The Croods: A New Age
A fun sequel that proves to be a beacon for this year's family genre
It might seem counterintuitive, but family entertainment during lockdown has been scarce. With kids stuck at home, studying online, the likes of new family movies are in high demand. However, studios have greedily held back releasing many of these pictures since they know that they prove to be incredibly lucrative at the box office. A family film has a higher probability of being watched more than once in theaters than any other genre, and a ticket has to be paid for both the child(ren) and the accompanying parent. At home a studio can only charge one rental price, not knowing how many children or people in general make up a family that is watching it on the couch. So far this year, Universal studios has been one of the few bold enough to debut its family films both in whatever theaters are open and the home video market; first with Trolls World Tour (2020) back in the spring, and now with The Croods: A New Age (2020).
The Croods: A New Age is the sequel to The Croods (2013); the rather successful critical and box-office hit, whose sequel languished in development hell as its parent studio DreamWorks was acquired by Comcast-Universal. In this sequel we continue to follow the Croods, the family of cavemen living in a fantastical prehistory. This time they encounter a more technologically advanced family: the Bettermans. The differences in culture prove to clash between both families leading to a reckoning of their own beliefs and customs.
The Croods proved to be a delightfully original film in 2013. It had a witty sense of humor, making good use of wordplay and puns regarding their lack of technology or society. There was a clear-cut arc of going from point A to point B in the first film and played around with the familiar themes of overprotective father and a curious and daring child. However, it was done with a creative new setting, some delightful choice of humor, and a rather intriguing narrative and exploration. In its essence, the first Croods was not only doling out lessons about family but doing a further exploration about humanity and our place and role on the planet. It’s this deep message that made that first film be an awards darling, nominated for that year’s Oscar for Best Animated Film. With its conclusion, however, I felt like The Croods didn’t warrant a sequel, as the ambiguous future for the family fit well with the philosophical ponderings of the film.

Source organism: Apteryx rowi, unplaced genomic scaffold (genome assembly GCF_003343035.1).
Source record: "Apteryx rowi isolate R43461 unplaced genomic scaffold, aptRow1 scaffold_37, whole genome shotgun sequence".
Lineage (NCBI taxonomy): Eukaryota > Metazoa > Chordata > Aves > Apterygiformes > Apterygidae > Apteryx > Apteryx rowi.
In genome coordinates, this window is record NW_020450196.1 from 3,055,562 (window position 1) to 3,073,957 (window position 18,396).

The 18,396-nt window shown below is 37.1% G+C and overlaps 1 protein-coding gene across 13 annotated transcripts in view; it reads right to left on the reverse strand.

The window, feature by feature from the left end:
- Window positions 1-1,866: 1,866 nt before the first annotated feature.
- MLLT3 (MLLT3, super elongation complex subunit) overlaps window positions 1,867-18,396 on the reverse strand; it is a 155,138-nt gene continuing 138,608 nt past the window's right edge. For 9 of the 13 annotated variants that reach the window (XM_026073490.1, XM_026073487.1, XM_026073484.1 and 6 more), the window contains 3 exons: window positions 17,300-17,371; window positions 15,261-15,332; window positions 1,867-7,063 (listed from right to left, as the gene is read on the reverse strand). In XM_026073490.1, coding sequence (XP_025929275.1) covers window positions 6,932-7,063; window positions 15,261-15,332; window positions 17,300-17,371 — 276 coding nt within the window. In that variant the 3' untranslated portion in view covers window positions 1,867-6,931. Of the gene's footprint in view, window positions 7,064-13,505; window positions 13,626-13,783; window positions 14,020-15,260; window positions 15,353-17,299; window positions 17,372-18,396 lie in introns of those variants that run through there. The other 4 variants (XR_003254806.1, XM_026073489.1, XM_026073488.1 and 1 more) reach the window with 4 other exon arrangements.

However, as with any financial hit, a sequel was demanded. A New Age proves to be an enjoyable flick, even though it is retreading much of the same ground as the first film. We go around the same journey with the Crood patriarch Grugg (Nicolas Cage), as he becomes overprotective of his family regarding the Bettermans, and again we see how the acceptance of something new and being independent is the real answer to living in harmony. A New Age eschews the more philosophical ponderings of the first film for some more mainstream subplots and themes of the romance between Guy and Croods daughter Eep (Emma Stone) and running gags about the use of technology and its reflection on today’s society. However, I was never expecting a sequel to have the same depth as the first film, second parts rarely do; and I was actually rather pleased with how A New Age held up the charm and enjoyment from the first film.
It is no mistake that the plot of A New Age heavily explores the polarized division between two differing ideologies; it isn’t exactly subtle what it’s trying to reflect. However, not much of A New Age is subtle. Its jokes are just as blunt as in the first film, and yet their obvious simplicity is utterly hilarious. There were various moments, perfectly edited and staged, that had me rewinding with laughter to play again. Thematically, the subject of division and tolerance is explored well if rather predictably. However, I was particularly pleased with one specific focus that the film adapted from the first film. The first Croods was quite exceptional and lauded for its depiction of strong and autonomous female characters and, given how the championing of female heroes has become even more popular now, A New Age makes a further emphasis on this. The female characters prove to be the more physical, while the men prove to be the more emotional. I found this to be an incredibly refreshing gender role reversal, and was delighted by how matter-of-fact the theme was approached.
As with the first film there are some truly original creature and world (wolf-spiders, punch-monkeys, etc.). The animation is breathtaking, a seven year difference between both films is very noticeable, with the attention to detail and photorealism making big advances. I was especially taken aback with how animators rendered sweat on its characters as they fought, or the composition of hair, which is practically photorealistic. The voice work is also up to expectations. It was great to have the original voice cast return in its entirety, and the additions of Leslie Mann, Peter Dinklage, and Kelly Marie-Tran as the Bettermans are very welcome; they prove to be as strong and committed as the old guard.
In the end, The Croods: A New Age proves to be a rather fun, if frankly too-familiar, retread of the first film. The jokes are inclusive enough that even adults will have a good time. The values and themes are rather important even if bluntly exposed. The epic proportions and philosophical context of the first film is sadly brushed aside, giving way for a much less exciting finale. Nevertheless, in a time when family movies are scarce, A New Age proves to be a good and enjoyable option.